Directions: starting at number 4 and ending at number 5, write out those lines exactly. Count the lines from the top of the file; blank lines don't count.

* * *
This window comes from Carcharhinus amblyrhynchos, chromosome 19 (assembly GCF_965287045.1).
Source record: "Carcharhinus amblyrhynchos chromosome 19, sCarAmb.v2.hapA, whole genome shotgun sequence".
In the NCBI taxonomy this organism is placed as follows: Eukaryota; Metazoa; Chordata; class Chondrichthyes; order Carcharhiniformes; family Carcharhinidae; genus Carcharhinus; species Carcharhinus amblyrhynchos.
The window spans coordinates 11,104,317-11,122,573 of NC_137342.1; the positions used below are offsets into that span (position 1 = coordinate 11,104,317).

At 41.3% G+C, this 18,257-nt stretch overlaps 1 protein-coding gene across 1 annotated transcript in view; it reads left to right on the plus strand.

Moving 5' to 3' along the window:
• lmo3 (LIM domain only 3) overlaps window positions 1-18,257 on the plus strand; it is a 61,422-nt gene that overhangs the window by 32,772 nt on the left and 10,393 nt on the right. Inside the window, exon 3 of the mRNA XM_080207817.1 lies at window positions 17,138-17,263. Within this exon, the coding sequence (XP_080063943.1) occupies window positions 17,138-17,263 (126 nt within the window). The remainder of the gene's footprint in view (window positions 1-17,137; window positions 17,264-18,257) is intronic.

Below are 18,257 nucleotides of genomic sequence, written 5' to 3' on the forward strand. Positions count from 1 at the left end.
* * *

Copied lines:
The window spans coordinates 11,104,317-11,122,573 of NC_137342.1; the positions used below are offsets into that span (position 1 = coordinate 11,104,317).

At 41.3% G+C, this 18,257-nt stretch overlaps 1 protein-coding gene across 1 annotated transcript in view; it reads left to right on the plus strand.